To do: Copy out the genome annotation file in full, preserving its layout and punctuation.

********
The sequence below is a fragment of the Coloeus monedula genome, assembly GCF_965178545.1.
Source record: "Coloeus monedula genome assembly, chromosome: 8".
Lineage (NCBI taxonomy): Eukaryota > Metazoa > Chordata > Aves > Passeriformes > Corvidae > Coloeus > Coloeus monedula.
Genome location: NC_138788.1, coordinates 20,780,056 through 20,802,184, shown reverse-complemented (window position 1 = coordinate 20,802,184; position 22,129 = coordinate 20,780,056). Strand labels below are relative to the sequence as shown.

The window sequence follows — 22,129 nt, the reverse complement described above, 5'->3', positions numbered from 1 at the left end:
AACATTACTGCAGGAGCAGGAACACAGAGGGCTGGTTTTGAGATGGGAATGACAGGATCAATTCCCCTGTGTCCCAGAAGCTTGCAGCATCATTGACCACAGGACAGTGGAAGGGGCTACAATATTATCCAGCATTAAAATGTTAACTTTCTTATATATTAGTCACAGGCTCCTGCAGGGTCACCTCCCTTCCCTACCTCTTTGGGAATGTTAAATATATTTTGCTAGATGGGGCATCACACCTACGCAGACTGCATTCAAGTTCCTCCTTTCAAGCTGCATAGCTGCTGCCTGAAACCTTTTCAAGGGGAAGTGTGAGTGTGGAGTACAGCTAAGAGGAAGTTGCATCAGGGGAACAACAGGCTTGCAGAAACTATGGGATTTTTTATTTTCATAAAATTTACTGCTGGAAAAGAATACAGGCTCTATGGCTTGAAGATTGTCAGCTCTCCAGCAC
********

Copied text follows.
The sequence below is a fragment of the Coloeus monedula genome, assembly GCF_965178545.1.
Source record: "Coloeus monedula genome assembly, chromosome: 8".
Lineage (NCBI taxonomy): Eukaryota > Metazoa > Chordata > Aves > Passeriformes > Corvidae > Coloeus > Coloeus monedula.
Genome location: NC_138788.1, coordinates 20,780,056 through 20,802,184, shown reverse-complemented (window position 1 = coordinate 20,802,184; position 22,129 = coordinate 20,780,056). Strand labels below are relative to the sequence as shown.

The window sequence follows — 22,129 nt, the reverse complement described above, 5'->3', positions numbered from 1 at the left end:
AACATTACTGCAGGAGCAGGAACACAGAGGGCTGGTTTTGAGATGGGAATGACAGGATCAATTCCCCTGTGTCCCAGAAGCTTGCAGCATCATTGACCACAGGACAGTGGAAGGGGCTACAATATTATCCAGCATTAAAATGTTAACTTTCTTATATATTAGTCACAGGCTCCTGCAGGGTCACCTCCCTTCCCTACCTCTTTGGGAATGTTAAATATATTTTGCTAGATGGGGCATCACACCTACGCAGACTGCATTCAAGTTCCTCCTTTCAAGCTGCATAGCTGCTGCCTGAAACCTTTTCAAGGGGAAGTGTGAGTGTGGAGTACAGCTAAGAGGAAGTTGCATCAGGGGAACAACAGGCTTGCAGAAACTATGGGATTTTTTATTTTCATAAAATTTACTGCTGGAAAAGAATACAGGCTCTATGGCTTGAAGATTGTCAGCTCTCCAGCAC